To be clear this isn't the same as "take it easy", it's still about pushing hard, just hopefully well managed rest now and again before you get injuries. If this is relevant it's not your age, it's more related to training condition, the better shape you're in the more likely the problem

    Also again questionable relevance, but I read (Dan John) that many injuries seem to happen the session following a PR (or sometimes a really good session, no PR). Not necessarily in the same thing as the PR, just injuries happen the following session unless someone backs off a little.
    Last edited by OldFartTom; 10-11-2019 at 10:50 AM.
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  12. #12
    Registered User Garage Rat's Avatar
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    Vacation should help relieve some of those aches and pains.
    Being older you have to be really aware of your body and how it feels.
    Just be smart and do what you can without having an issue.
    This means you need to know what alternatives you have when or if something comes up.
    Most older guys will have an issue now and then.
    Good luck.
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    Originally Posted by andy0w View Post
    It's just the age.
    I'm not so sure I agree with this. I've been in the gym for over 34 yrs (competitive bb) mixing up between power/strength and hypertrophy programs. I'll be 51 in Jan no gym injuries, aches/pains, joint/tendon issues, etc...

    OP how many days a week do train? Do you run scheduled deloads?
    Last edited by kimm4; 10-11-2019 at 01:21 PM.
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    I do not think the issue is the age as much as it is not training correctly. By training I mean the balanced combination of nutrition, strength conditioning, aerobic conditioning, REST, and proper form.
    I have only had a few fractures but those two were do to accidents and not in the gym.

    Originally Posted by kimm4 View Post
    I'm not so sure I agree with this. I've been in the gym for over 34 yrs (competitive bb) mixing up between power/strength and hypertrophy programs. I'll be 51 in Jan no gym injuries, aches/pains, joint/tendon issues, etc...

    OP how many days a week do train? Do you run scheduled deloads?
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    I love my power hour MrCarrot's Avatar
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    Originally Posted by ElrondHubbard View Post
    I was discussing this with my wife earlier, kind of curious that to this point I’ve managed to stay pretty much injury free. I get occasional mild elbow tendinitis, but nothing more serious than that. Is it because I’m still relatively “new” as a lifter (less than 2 years into my “comeback”, and the weights are still correspondingly light), is it the 3-day schedule giving me more recovery time?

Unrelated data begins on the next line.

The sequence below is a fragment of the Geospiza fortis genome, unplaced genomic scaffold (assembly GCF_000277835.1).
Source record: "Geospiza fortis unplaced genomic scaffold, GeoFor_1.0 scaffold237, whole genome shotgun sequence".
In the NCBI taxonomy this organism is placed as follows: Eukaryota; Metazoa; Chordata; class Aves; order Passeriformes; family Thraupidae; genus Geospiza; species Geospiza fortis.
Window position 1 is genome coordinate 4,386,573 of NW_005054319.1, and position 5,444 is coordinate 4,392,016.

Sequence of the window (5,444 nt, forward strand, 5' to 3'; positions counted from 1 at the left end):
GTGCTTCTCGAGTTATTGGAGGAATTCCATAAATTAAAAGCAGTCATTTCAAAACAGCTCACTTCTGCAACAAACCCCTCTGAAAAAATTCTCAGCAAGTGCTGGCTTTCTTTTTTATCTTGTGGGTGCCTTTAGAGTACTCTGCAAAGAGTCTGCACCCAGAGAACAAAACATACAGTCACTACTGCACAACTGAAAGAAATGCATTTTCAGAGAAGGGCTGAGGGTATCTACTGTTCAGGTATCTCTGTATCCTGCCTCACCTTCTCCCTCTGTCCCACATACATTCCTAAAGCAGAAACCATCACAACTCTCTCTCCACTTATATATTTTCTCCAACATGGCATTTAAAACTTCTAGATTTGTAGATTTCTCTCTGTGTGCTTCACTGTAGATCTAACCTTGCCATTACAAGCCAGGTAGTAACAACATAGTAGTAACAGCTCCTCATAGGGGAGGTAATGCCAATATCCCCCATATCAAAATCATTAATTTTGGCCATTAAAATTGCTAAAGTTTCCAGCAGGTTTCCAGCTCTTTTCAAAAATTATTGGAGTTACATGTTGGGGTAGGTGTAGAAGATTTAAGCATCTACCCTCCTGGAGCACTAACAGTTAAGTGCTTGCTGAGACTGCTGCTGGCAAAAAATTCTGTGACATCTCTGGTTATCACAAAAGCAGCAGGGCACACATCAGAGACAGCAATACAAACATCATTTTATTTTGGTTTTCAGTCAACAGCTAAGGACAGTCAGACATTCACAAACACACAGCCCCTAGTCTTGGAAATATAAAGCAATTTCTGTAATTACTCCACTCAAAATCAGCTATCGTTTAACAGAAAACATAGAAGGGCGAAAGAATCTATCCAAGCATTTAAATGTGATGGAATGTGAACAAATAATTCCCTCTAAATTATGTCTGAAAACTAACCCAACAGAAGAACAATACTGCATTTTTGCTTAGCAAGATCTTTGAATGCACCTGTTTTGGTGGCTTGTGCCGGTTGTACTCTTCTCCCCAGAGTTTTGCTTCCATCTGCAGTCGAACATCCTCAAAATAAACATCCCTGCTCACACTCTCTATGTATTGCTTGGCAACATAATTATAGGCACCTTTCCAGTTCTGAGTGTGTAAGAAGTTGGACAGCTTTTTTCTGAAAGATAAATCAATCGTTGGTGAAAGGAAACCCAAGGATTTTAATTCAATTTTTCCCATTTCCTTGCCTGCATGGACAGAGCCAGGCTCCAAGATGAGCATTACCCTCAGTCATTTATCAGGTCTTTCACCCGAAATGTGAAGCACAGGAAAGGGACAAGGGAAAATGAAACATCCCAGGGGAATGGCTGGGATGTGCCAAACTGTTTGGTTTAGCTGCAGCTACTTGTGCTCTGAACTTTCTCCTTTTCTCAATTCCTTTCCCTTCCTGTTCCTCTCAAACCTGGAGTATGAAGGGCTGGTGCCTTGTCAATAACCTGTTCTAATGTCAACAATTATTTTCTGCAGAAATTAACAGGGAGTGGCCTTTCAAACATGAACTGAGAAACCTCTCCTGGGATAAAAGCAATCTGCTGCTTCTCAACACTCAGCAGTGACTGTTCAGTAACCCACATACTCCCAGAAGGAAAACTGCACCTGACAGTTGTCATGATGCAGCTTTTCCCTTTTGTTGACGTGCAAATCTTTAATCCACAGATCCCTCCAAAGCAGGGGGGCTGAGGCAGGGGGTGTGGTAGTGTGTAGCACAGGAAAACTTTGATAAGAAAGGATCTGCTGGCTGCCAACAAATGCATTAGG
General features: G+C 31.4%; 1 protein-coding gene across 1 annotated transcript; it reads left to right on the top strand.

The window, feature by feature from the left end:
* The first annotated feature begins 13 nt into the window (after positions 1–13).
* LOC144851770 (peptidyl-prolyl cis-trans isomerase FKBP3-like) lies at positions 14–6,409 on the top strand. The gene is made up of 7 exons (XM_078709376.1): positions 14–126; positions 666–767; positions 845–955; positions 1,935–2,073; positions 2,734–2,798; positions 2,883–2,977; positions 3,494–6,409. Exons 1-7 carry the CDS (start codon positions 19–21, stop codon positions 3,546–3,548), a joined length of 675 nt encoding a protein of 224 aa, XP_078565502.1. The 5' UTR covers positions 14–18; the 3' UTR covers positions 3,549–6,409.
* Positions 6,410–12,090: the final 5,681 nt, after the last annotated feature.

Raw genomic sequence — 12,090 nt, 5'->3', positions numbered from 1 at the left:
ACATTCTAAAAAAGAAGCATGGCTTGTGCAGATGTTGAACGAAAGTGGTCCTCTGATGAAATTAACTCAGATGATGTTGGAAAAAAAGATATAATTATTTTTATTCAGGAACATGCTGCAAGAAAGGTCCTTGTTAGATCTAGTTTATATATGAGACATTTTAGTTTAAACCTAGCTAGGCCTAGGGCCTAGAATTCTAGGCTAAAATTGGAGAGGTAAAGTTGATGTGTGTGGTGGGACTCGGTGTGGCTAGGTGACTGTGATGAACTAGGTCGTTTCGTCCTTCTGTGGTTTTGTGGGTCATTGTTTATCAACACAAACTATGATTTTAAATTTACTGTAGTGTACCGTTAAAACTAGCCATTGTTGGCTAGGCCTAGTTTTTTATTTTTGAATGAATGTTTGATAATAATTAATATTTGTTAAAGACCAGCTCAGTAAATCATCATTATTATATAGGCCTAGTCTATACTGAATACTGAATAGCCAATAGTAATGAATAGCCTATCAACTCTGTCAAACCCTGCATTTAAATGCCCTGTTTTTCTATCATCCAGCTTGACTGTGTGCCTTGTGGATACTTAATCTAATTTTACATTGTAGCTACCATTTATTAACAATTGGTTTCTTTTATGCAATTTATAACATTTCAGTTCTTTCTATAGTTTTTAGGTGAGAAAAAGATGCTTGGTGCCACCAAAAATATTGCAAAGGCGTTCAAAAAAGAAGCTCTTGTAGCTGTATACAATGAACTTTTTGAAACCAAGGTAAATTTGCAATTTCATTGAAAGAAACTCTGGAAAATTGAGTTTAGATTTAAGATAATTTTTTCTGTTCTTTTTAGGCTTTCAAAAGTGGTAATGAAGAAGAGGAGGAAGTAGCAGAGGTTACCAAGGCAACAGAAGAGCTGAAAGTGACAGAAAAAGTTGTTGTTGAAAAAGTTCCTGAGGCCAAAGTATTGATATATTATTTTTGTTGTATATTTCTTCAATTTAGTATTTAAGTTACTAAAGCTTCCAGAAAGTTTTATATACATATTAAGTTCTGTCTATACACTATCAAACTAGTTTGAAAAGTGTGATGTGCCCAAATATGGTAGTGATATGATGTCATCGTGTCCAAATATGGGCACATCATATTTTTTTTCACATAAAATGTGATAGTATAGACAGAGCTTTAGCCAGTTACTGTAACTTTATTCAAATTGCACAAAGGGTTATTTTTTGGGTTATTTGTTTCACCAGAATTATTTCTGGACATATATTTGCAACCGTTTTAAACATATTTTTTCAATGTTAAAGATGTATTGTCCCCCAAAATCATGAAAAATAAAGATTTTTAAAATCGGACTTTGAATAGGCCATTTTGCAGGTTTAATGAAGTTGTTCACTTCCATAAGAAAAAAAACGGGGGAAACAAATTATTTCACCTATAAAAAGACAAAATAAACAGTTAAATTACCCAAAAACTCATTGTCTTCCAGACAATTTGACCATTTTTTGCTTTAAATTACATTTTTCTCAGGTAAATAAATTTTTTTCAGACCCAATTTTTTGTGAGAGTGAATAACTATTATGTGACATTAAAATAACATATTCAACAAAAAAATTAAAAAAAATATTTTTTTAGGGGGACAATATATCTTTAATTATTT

She suggested that maybe it’s due to the fact I work out at home, with the same equipment each time, without the annoyance of having to deal with other people and their adjustments. My workouts end up more consistent, more leisurely, more relaxed, and less stressful than they’d be at a commercial gym.

    I have no idea whether she’s on to something here, but it’s an interesting idea.
    Perhaps 3 days is giving you more recovery time. Currently I'm doing 5 days a week. Regarding equipment, machines in particular, I always keep notes with regards to seat position (height, incline, etc) so I can ensure it's consistent each workout. 10 years ago I used to do a stupid bro split, lift a lot heaver than I am now and never once got injured. Perhaps that's just because I was younger, or luckier, or both.

    Originally Posted by OldFartTom View Post
    Don't know how relevant (or irrelevant ) this is but... people who push themselves really really hard for a long time in sports can get weird pains, like one day they are limping on left leg next day pain is in shoulder, odd pain that moves about the body, and also picking up "silly" injuries.

    Maybe you were overdue a couple of dropped sessions, maybe just take a week off?
    You could be right, my sessions have been very intense recently. In fact, not only intense but probably too much volume. I've made an effort the last couple of weeks to keep the intensity but decrease the volume, but perhaps it's time for a week off, which I was going to do anyway as I'm going on vacation. It's frustrating that this happened just prior though.

    Originally Posted by Garage Rat View Post
    Vacation should help relieve some of those aches and pains.
    Being older you have to be really aware of your body and how it feels.
    Just be smart and do what you can without having an issue.
    This means you need to know what alternatives you have when or if something comes up.
    Most older guys will have an issue now and then.
    Good luck.
    Thanks